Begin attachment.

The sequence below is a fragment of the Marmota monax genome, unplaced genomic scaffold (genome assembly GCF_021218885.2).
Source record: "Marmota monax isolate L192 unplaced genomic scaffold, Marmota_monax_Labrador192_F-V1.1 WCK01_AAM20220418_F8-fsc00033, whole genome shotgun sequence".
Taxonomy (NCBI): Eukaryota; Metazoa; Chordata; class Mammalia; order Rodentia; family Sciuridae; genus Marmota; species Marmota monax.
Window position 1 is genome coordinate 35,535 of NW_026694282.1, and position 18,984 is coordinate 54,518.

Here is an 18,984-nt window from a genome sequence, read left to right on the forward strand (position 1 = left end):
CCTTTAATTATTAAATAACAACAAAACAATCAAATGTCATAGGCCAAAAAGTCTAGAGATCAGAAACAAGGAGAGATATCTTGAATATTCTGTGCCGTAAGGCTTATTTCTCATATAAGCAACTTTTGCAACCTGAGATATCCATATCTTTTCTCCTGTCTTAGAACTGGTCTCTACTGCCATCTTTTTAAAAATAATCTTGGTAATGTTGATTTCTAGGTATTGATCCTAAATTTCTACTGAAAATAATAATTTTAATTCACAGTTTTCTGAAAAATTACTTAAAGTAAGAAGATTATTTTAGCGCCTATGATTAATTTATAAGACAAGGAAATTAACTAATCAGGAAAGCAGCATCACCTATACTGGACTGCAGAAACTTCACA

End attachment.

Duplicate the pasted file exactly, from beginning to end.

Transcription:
The sequence below is a fragment of the Marmota monax genome, unplaced genomic scaffold (genome assembly GCF_021218885.2).
Source record: "Marmota monax isolate L192 unplaced genomic scaffold, Marmota_monax_Labrador192_F-V1.1 WCK01_AAM20220418_F8-fsc00033, whole genome shotgun sequence".
Taxonomy (NCBI): Eukaryota; Metazoa; Chordata; class Mammalia; order Rodentia; family Sciuridae; genus Marmota; species Marmota monax.
Window position 1 is genome coordinate 35,535 of NW_026694282.1, and position 18,984 is coordinate 54,518.

Here is an 18,984-nt window from a genome sequence, read left to right on the forward strand (position 1 = left end):
CCTTTAATTATTAAATAACAACAAAACAATCAAATGTCATAGGCCAAAAAGTCTAGAGATCAGAAACAAGGAGAGATATCTTGAATATTCTGTGCCGTAAGGCTTATTTCTCATATAAGCAACTTTTGCAACCTGAGATATCCATATCTTTTCTCCTGTCTTAGAACTGGTCTCTACTGCCATCTTTTTAAAAATAATCTTGGTAATGTTGATTTCTAGGTATTGATCCTAAATTTCTACTGAAAATAATAATTTTAATTCACAGTTTTCTGAAAAATTACTTAAAGTAAGAAGATTATTTTAGCGCCTATGATTAATTTATAAGACAAGGAAATTAACTAATCAGGAAAGCAGCATCACCTATACTGGACTGCAGAAACTTCACA